While the guide is the product of the New England Wild Flower Society and the Mill River Greenway Initiative, part of its inspiration and support grew out of Smith College’s Mill River Invasive Species Management Project, which began in 2010.
That project was part of an agreement with the Department of Environmental Protection regarding the impact caused by the installation of a synthetic turf field at the college in 2010. The field was within the Mill River riparian area close to the margins and banks of the river.
The college agreed to remove 75 percent of the invasive plants species in areas adjacent to the river every year in perpetuity.
As part of the project, Smith students interning with Immerman at the Botanic Garden spent hundreds of hours painstakingly locating, identifying and removing nine invasive species, and gathering data along a one-mile stretch of the river that runs through the campus.
Immerman knew that while the endeavor was providing an exceptional learning opportunity for students, the specific problem of invasives would likely go unresolved if it was not addressed on a larger scale.
“There is really a ceiling on the efficacy of individual efforts. We can pull knotweed all day long and just be spinning our wheels,” Immerman said. “We can’t just pull invasives, we have to plug the gaps and replace them with natives species. Restorative species.”
Immerman’s students are now propagating areas of native plants, and “they have made progress in all four installed test plots to see if we can get a sufficient plot of natives established,” she said.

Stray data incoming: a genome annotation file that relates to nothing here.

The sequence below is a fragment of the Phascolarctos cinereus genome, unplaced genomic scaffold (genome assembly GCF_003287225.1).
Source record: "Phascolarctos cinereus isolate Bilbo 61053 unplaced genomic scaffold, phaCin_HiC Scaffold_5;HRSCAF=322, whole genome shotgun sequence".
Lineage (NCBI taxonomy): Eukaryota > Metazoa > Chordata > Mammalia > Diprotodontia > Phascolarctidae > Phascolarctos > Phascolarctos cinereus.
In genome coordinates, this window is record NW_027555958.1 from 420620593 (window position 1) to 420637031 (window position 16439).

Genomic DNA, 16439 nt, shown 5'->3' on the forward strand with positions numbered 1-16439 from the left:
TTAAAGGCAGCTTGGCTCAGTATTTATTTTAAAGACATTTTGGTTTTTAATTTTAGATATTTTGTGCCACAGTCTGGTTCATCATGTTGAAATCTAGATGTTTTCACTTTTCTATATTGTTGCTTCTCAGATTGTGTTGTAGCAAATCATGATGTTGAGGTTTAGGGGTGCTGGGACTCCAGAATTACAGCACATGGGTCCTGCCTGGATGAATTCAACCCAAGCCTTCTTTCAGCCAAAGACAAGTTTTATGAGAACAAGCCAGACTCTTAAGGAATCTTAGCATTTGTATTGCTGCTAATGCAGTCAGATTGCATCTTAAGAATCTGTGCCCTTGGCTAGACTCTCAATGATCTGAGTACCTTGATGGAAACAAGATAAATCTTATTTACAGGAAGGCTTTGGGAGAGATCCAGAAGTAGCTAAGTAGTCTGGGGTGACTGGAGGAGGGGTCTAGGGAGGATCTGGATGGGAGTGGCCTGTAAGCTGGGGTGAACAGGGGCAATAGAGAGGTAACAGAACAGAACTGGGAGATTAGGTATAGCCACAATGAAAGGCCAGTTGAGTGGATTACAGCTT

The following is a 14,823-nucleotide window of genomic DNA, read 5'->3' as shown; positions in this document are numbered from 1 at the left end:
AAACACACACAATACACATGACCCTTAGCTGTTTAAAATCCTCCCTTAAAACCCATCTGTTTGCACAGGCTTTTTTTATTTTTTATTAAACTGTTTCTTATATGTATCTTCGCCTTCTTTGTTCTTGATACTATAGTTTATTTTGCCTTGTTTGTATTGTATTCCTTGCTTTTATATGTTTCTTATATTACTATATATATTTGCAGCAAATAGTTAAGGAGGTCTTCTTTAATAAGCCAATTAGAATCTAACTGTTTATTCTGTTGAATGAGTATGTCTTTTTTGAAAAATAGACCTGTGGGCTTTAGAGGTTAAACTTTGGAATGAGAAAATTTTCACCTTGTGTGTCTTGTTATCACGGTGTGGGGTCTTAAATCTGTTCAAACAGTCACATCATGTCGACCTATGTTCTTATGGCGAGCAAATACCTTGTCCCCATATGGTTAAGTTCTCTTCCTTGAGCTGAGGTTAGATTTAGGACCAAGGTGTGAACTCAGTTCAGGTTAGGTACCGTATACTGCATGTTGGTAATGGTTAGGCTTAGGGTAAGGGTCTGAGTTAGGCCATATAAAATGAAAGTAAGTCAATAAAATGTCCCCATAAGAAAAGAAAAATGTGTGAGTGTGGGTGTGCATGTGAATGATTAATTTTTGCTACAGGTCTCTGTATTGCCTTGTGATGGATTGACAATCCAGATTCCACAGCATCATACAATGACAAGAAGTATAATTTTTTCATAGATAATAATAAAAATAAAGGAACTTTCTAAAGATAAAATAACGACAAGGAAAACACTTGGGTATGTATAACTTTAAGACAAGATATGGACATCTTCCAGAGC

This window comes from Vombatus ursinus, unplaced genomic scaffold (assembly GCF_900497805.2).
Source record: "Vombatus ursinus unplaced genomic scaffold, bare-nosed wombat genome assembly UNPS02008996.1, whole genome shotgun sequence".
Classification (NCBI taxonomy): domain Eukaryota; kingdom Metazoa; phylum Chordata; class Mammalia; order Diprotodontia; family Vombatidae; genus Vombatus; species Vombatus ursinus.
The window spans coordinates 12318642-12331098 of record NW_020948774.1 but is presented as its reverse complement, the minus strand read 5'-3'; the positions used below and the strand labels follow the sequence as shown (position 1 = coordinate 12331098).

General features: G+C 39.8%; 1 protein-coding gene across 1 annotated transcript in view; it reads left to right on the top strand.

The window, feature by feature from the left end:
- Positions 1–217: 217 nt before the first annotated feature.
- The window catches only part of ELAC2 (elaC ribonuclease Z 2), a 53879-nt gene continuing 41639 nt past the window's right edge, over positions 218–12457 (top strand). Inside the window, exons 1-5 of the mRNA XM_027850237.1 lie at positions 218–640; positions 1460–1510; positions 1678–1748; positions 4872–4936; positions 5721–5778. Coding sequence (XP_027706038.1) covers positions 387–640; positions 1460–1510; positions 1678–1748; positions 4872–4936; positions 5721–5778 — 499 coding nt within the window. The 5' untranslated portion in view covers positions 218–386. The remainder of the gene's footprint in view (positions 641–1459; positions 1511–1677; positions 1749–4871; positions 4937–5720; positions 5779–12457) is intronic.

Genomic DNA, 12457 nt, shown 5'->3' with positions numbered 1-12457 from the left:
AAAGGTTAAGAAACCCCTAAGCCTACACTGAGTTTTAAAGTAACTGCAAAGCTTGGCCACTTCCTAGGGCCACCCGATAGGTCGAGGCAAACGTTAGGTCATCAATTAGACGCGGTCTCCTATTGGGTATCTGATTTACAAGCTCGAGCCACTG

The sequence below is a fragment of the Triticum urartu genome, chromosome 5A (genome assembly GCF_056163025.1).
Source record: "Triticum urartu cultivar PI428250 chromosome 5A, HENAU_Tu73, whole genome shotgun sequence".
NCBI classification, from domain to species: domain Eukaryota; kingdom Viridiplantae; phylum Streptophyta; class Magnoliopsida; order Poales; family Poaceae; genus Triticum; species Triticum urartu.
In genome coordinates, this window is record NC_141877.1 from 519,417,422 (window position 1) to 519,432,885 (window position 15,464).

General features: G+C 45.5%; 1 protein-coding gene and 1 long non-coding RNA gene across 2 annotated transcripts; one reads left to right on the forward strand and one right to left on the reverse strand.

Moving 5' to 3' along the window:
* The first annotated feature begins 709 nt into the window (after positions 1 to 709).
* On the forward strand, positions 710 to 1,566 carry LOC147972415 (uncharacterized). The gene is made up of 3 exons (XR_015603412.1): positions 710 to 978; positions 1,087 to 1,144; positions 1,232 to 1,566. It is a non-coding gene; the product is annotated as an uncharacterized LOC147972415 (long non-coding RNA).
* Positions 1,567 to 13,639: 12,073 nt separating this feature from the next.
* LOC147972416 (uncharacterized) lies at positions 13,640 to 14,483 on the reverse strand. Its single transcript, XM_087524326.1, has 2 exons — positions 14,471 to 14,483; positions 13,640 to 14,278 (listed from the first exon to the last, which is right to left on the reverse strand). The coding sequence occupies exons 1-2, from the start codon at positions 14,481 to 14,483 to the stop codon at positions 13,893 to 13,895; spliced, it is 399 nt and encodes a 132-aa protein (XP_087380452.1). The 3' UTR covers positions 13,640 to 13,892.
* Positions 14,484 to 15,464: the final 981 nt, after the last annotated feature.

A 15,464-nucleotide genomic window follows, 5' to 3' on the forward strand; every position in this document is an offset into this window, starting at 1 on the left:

Still, to effectively address the problem of invasive plant species, Immerman knew that the strategy would have to be more comprehensive and encompass a much broader scope.
“I like to think on a regional level, think like a watershed and act on a watershed scale,” Immerman said.
In 2015, an Invasive Plant Management Plan prepared for Smith by the New England Wild Flower Society agreed with Immerman. It reported that in order to get rid of invasive plants on campus it was important to address “invasive species onsite in a holistic manner with a comprehensive approach” in order to “mitigate impacts of current invasions and improve ecosystem function.”
The report suggested that collaboration with organizations like the greenway initiative would benefit the process.
It stated that “locally based partnerships such as this have the power to influence a wider array of partners, leverage funding and more effectively implement ecosystem-based management restoration.”